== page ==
Chilean engineering students travel to top Australian university

The University of Queensland takes on 14 outstanding Chilean engineering students every year, for an intensive research course with strong industry links.  

Despite geographic distance and cultural difference, Chile and Australia have a lot in common.
Both are “new world” countries that carry significant economic weight for their relatively small populations, blessed with vast reserves of natural resources along the Pacific Rim, and both escaped from the recent economic crisis relatively unscathed.
Over the last decade, Australia and Chile have signed a succession of bilateral agreements aimed at strengthening ties between industries and educational institutions, as both of the two countries seek to benefit from the other’s expertise and advantages.
One of those agreements is the Memorandum of Understanding that Chile’s National Commission for Scientific and Technological Research (Conicyt) signed in 2007 with the University of Queensland (UQ) – the highest ranked university in the resource-rich state of Queensland – to facilitate collaboration in the areas of research and innovation cooperation, including human resources capacity development.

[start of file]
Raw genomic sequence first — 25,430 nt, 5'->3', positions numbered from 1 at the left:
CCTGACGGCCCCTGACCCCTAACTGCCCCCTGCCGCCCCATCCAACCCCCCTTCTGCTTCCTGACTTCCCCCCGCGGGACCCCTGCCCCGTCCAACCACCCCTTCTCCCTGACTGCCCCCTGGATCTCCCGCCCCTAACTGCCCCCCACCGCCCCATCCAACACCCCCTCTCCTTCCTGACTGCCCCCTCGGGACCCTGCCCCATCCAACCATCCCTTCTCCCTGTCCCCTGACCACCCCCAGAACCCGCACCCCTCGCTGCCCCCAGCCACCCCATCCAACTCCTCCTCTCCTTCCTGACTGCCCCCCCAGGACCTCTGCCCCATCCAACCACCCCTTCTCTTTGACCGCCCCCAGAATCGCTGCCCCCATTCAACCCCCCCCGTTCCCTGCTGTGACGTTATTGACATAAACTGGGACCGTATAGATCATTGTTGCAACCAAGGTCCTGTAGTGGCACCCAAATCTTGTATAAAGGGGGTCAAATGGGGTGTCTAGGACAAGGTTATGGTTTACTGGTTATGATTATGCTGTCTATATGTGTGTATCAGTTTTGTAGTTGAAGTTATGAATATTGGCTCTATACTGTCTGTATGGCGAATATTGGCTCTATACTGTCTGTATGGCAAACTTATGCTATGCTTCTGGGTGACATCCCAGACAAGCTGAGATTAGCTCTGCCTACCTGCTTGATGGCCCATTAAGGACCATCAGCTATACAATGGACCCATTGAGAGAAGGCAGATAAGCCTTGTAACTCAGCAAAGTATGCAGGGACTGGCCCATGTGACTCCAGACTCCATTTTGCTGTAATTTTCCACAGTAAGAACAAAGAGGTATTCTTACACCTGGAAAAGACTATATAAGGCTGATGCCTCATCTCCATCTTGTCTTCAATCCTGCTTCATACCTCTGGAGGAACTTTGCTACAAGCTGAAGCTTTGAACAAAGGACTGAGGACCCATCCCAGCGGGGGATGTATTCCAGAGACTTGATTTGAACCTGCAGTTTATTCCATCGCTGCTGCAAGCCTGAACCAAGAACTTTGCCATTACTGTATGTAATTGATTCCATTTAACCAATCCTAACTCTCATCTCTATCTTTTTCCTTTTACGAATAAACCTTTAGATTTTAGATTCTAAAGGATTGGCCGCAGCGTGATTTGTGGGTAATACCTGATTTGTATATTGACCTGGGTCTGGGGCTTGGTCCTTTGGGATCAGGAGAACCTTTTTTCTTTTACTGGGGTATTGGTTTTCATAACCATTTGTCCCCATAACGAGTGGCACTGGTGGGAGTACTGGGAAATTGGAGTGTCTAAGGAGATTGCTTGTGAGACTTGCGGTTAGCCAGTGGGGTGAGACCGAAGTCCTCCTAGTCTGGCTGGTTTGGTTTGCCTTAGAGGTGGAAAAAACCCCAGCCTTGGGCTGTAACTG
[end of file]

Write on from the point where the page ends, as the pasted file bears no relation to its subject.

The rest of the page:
As part of that arrangement, a group of 14 high achieving Chilean engineering students in their final year of undergraduate studies are traveling to the Brisbane campus for an eight-week “Research Skills Training Program.”
Aside from improving their English, the students are given the opportunity to partake in UQ research programs, which are renowned for their strong industry links.
“The students were partnered with UQ research mentors for eight weeks from February to March 2012, to learn more about a range of UQ engineering research projects first hand and to undertake a mini-research project of their own,” said Phillip Fredericks of the UQ’s Institute of Continuing and TESOL Education (ICTE-UQ) about the 2012 Chilean students.
“They were also able to tour the inner workings of four of the university’s world-class research facilities and attend a series of workshops on how UQ has successfully commercialized its research activities to deliver real benefits to industry and communities around the world.”
Inversely, Chile offers Australian and other foreign students an opportunity to study at some of the best universities in Latin America, one of the world’s fastest growing economic regions.